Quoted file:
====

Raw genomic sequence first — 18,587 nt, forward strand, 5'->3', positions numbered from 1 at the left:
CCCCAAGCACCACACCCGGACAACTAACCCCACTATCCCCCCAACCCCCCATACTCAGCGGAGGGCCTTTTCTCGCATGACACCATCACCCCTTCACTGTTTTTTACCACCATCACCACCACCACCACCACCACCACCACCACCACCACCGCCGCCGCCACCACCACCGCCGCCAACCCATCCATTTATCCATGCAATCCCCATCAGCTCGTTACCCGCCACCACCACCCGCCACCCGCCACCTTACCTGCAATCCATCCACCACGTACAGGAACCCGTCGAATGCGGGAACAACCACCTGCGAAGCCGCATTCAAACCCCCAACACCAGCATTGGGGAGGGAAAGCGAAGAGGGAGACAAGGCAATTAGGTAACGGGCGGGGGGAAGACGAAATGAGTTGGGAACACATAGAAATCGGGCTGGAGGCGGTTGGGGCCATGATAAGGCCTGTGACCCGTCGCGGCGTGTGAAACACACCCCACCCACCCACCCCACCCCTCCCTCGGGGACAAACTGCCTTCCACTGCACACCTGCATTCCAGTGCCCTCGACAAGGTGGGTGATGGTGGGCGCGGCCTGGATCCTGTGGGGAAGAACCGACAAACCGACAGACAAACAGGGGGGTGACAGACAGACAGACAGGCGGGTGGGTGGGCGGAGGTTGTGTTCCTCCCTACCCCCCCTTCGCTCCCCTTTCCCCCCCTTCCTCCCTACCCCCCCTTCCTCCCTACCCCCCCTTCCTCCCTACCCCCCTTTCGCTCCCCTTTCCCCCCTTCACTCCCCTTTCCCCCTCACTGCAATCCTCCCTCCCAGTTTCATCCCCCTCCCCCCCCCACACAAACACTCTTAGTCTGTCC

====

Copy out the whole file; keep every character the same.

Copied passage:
Raw genomic sequence first — 18,587 nt, forward strand, 5'->3', positions numbered from 1 at the left:
CCCCAAGCACCACACCCGGACAACTAACCCCACTATCCCCCCAACCCCCCATACTCAGCGGAGGGCCTTTTCTCGCATGACACCATCACCCCTTCACTGTTTTTTACCACCATCACCACCACCACCACCACCACCACCACCACCACCACCGCCGCCGCCACCACCACCGCCGCCAACCCATCCATTTATCCATGCAATCCCCATCAGCTCGTTACCCGCCACCACCACCCGCCACCCGCCACCTTACCTGCAATCCATCCACCACGTACAGGAACCCGTCGAATGCGGGAACAACCACCTGCGAAGCCGCATTCAAACCCCCAACACCAGCATTGGGGAGGGAAAGCGAAGAGGGAGACAAGGCAATTAGGTAACGGGCGGGGGGAAGACGAAATGAGTTGGGAACACATAGAAATCGGGCTGGAGGCGGTTGGGGCCATGATAAGGCCTGTGACCCGTCGCGGCGTGTGAAACACACCCCACCCACCCACCCCACCCCTCCCTCGGGGACAAACTGCCTTCCACTGCACACCTGCATTCCAGTGCCCTCGACAAGGTGGGTGATGGTGGGCGCGGCCTGGATCCTGTGGGGAAGAACCGACAAACCGACAGACAAACAGGGGGGTGACAGACAGACAGACAGGCGGGTGGGTGGGCGGAGGTTGTGTTCCTCCCTACCCCCCCTTCGCTCCCCTTTCCCCCCCTTCCTCCCTACCCCCCCTTCCTCCCTACCCCCCCTTCCTCCCTACCCCCCTTTCGCTCCCCTTTCCCCCCTTCACTCCCCTTTCCCCCTCACTGCAATCCTCCCTCCCAGTTTCATCCCCCTCCCCCCCCCACACAAACACTCTTAGTCTGTCC